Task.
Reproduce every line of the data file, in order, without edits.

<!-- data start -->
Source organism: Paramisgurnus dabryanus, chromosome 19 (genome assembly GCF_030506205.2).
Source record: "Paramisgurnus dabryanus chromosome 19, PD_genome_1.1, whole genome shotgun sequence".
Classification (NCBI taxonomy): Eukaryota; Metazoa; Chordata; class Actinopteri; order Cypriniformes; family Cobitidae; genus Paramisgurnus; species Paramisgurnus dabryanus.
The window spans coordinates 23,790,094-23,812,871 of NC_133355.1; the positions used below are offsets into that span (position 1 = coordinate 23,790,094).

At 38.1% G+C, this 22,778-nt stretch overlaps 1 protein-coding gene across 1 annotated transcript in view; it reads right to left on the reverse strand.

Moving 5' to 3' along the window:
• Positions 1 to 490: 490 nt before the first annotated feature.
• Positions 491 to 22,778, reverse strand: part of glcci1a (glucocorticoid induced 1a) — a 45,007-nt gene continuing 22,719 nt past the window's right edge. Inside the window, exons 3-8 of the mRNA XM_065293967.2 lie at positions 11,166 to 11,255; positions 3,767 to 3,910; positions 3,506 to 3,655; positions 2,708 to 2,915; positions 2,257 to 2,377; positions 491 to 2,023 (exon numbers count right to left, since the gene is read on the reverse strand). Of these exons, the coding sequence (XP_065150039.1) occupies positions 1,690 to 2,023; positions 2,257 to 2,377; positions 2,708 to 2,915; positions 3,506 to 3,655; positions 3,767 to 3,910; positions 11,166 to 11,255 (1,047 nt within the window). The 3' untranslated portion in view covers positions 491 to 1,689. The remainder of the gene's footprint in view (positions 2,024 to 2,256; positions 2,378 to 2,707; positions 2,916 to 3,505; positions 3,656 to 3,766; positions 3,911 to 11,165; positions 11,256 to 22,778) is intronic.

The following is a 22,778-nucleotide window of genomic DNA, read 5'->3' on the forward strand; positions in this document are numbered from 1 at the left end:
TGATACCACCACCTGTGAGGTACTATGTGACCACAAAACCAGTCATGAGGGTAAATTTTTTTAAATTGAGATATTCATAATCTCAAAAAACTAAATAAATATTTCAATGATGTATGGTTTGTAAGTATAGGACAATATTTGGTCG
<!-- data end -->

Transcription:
Source organism: Paramisgurnus dabryanus, chromosome 19 (genome assembly GCF_030506205.2).
Source record: "Paramisgurnus dabryanus chromosome 19, PD_genome_1.1, whole genome shotgun sequence".
Classification (NCBI taxonomy): Eukaryota; Metazoa; Chordata; class Actinopteri; order Cypriniformes; family Cobitidae; genus Paramisgurnus; species Paramisgurnus dabryanus.
The window spans coordinates 23,790,094-23,812,871 of NC_133355.1; the positions used below are offsets into that span (position 1 = coordinate 23,790,094).

At 38.1% G+C, this 22,778-nt stretch overlaps 1 protein-coding gene across 1 annotated transcript in view; it reads right to left on the reverse strand.

Moving 5' to 3' along the window:
• Positions 1 to 490: 490 nt before the first annotated feature.
• Positions 491 to 22,778, reverse strand: part of glcci1a (glucocorticoid induced 1a) — a 45,007-nt gene continuing 22,719 nt past the window's right edge. Inside the window, exons 3-8 of the mRNA XM_065293967.2 lie at positions 11,166 to 11,255; positions 3,767 to 3,910; positions 3,506 to 3,655; positions 2,708 to 2,915; positions 2,257 to 2,377; positions 491 to 2,023 (exon numbers count right to left, since the gene is read on the reverse strand). Of these exons, the coding sequence (XP_065150039.1) occupies positions 1,690 to 2,023; positions 2,257 to 2,377; positions 2,708 to 2,915; positions 3,506 to 3,655; positions 3,767 to 3,910; positions 11,166 to 11,255 (1,047 nt within the window). The 3' untranslated portion in view covers positions 491 to 1,689. The remainder of the gene's footprint in view (positions 2,024 to 2,256; positions 2,378 to 2,707; positions 2,916 to 3,505; positions 3,656 to 3,766; positions 3,911 to 11,165; positions 11,256 to 22,778) is intronic.

The following is a 22,778-nucleotide window of genomic DNA, read 5'->3' on the forward strand; positions in this document are numbered from 1 at the left end:
TGATACCACCACCTGTGAGGTACTATGTGACCACAAAACCAGTCATGAGGGTAAATTTTTTTAAATTGAGATATTCATAATCTCAAAAAACTAAATAAATATTTCAATGATGTATGGTTTGTAAGTATAGGACAATATTTGGTCG